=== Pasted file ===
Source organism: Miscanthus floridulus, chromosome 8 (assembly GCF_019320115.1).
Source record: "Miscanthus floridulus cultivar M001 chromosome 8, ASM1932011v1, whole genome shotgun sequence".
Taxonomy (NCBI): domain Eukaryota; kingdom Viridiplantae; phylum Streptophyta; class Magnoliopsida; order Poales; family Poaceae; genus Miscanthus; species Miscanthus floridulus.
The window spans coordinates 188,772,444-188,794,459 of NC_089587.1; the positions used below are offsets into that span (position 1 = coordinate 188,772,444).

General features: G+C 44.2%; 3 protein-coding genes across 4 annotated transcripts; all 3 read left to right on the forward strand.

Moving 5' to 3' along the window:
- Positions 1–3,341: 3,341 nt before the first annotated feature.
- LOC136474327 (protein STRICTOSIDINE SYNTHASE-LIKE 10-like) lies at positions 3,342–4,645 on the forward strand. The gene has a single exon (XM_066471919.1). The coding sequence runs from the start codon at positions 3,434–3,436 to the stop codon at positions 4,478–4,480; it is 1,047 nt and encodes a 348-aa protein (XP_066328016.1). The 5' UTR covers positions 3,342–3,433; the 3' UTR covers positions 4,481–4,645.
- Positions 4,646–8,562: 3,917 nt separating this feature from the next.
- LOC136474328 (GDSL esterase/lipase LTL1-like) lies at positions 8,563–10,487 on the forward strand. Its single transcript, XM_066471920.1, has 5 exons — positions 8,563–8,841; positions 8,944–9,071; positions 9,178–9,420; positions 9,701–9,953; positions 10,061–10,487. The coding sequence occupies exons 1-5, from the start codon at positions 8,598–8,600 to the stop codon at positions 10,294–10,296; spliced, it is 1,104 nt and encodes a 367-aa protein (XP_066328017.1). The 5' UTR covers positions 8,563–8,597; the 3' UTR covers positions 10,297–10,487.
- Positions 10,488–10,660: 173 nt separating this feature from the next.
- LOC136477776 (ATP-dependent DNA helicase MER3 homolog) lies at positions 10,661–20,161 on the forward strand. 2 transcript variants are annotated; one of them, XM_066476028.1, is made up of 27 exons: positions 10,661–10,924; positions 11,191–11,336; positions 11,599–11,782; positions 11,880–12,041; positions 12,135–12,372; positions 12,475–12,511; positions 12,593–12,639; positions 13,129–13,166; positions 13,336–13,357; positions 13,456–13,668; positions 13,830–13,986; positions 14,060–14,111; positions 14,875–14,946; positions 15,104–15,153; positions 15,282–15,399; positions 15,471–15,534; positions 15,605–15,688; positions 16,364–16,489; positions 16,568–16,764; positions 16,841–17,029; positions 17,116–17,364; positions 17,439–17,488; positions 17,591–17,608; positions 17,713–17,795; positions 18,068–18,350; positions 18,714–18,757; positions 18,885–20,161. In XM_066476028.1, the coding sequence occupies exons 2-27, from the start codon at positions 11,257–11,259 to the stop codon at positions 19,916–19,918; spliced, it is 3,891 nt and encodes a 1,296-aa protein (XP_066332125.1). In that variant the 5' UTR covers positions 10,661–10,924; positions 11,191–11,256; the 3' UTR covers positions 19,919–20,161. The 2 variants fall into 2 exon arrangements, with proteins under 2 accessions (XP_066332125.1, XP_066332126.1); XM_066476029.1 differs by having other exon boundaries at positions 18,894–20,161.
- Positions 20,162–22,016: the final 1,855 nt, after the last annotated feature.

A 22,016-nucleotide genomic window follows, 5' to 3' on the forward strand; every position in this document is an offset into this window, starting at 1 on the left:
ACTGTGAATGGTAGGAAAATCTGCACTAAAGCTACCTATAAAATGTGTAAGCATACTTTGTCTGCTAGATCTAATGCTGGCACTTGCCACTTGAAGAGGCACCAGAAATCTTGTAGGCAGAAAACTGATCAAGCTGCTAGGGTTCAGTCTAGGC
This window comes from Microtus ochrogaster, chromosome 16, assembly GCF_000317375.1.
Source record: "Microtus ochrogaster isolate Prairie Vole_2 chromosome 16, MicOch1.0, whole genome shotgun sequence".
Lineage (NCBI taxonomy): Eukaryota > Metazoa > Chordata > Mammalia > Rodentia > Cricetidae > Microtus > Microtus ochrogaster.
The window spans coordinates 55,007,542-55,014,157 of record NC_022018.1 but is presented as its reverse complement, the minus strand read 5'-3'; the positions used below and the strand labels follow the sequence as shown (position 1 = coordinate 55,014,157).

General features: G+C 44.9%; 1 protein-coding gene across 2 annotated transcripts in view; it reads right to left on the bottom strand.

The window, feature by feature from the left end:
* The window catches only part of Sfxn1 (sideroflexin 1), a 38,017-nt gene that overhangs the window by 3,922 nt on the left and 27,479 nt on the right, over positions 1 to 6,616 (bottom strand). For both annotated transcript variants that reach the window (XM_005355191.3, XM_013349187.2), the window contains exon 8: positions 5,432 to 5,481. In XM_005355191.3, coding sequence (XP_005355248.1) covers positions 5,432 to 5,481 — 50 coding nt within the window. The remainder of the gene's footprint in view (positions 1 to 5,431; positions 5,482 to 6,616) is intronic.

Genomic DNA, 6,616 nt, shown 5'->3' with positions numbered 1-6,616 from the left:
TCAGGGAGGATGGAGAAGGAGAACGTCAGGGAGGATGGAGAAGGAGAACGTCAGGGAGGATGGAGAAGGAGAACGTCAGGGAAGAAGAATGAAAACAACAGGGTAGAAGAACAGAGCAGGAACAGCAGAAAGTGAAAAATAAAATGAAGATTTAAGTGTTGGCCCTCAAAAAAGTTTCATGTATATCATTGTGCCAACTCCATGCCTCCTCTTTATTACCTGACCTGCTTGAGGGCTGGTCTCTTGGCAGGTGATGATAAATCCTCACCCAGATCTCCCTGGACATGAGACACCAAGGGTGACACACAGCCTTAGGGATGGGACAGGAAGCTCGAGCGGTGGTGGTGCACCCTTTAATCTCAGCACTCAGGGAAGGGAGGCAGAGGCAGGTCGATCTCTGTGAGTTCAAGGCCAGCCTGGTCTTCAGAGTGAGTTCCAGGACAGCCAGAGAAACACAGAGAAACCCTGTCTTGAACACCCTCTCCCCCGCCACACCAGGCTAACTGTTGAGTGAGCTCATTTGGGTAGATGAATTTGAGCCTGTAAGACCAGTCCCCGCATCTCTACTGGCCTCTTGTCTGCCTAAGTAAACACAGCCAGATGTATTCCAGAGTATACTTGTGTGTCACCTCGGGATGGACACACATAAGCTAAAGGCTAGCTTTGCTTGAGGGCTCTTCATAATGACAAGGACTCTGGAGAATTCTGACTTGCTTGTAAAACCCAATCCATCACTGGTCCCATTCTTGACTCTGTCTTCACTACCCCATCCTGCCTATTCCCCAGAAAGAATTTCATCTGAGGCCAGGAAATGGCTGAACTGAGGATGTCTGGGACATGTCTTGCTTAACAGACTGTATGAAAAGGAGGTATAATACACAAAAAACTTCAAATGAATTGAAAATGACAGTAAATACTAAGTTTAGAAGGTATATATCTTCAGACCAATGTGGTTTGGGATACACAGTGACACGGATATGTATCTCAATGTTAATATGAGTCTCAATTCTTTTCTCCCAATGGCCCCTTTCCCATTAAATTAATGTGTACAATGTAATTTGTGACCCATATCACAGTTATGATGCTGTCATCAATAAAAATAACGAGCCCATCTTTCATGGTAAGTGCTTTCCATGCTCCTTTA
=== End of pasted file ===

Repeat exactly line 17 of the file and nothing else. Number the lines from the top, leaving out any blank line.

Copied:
Source record: "Microtus ochrogaster isolate Prairie Vole_2 chromosome 16, MicOch1.0, whole genome shotgun sequence".